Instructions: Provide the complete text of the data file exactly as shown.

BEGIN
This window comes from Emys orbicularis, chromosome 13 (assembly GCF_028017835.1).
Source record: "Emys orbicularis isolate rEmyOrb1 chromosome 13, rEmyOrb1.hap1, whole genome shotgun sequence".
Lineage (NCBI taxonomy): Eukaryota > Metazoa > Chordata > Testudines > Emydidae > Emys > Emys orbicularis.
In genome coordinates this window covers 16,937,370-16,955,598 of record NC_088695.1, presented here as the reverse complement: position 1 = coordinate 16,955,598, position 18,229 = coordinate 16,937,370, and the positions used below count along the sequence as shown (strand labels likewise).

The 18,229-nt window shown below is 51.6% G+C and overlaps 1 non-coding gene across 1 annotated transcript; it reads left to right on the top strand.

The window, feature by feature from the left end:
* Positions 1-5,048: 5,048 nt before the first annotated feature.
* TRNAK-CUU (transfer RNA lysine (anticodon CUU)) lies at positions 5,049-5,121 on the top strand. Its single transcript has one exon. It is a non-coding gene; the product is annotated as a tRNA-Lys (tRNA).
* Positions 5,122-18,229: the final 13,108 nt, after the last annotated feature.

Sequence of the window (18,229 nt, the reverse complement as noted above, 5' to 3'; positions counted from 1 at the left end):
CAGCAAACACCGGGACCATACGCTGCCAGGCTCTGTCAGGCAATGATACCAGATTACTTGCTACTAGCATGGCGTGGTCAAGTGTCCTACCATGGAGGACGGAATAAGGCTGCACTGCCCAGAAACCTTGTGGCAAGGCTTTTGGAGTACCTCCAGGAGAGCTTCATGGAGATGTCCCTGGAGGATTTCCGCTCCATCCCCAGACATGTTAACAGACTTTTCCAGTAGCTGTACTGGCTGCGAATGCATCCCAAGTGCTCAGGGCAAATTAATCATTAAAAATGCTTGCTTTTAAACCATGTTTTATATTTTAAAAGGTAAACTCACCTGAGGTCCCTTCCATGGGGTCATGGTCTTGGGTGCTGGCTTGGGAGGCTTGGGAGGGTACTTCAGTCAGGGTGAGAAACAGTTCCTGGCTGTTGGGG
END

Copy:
This window comes from Emys orbicularis, chromosome 13 (assembly GCF_028017835.1).
Source record: "Emys orbicularis isolate rEmyOrb1 chromosome 13, rEmyOrb1.hap1, whole genome shotgun sequence".
Lineage (NCBI taxonomy): Eukaryota > Metazoa > Chordata > Testudines > Emydidae > Emys > Emys orbicularis.
In genome coordinates this window covers 16,937,370-16,955,598 of record NC_088695.1, presented here as the reverse complement: position 1 = coordinate 16,955,598, position 18,229 = coordinate 16,937,370, and the positions used below count along the sequence as shown (strand labels likewise).

The 18,229-nt window shown below is 51.6% G+C and overlaps 1 non-coding gene across 1 annotated transcript; it reads left to right on the top strand.

The window, feature by feature from the left end:
* Positions 1-5,048: 5,048 nt before the first annotated feature.
* TRNAK-CUU (transfer RNA lysine (anticodon CUU)) lies at positions 5,049-5,121 on the top strand. Its single transcript has one exon. It is a non-coding gene; the product is annotated as a tRNA-Lys (tRNA).
* Positions 5,122-18,229: the final 13,108 nt, after the last annotated feature.

Sequence of the window (18,229 nt, the reverse complement as noted above, 5' to 3'; positions counted from 1 at the left end):
CAGCAAACACCGGGACCATACGCTGCCAGGCTCTGTCAGGCAATGATACCAGATTACTTGCTACTAGCATGGCGTGGTCAAGTGTCCTACCATGGAGGACGGAATAAGGCTGCACTGCCCAGAAACCTTGTGGCAAGGCTTTTGGAGTACCTCCAGGAGAGCTTCATGGAGATGTCCCTGGAGGATTTCCGCTCCATCCCCAGACATGTTAACAGACTTTTCCAGTAGCTGTACTGGCTGCGAATGCATCCCAAGTGCTCAGGGCAAATTAATCATTAAAAATGCTTGCTTTTAAACCATGTTTTATATTTTAAAAGGTAAACTCACCTGAGGTCCCTTCCATGGGGTCATGGTCTTGGGTGCTGGCTTGGGAGGCTTGGGAGGGTACTTCAGTCAGGGTGAGAAACAGTTCCTGGCTGTTGGGG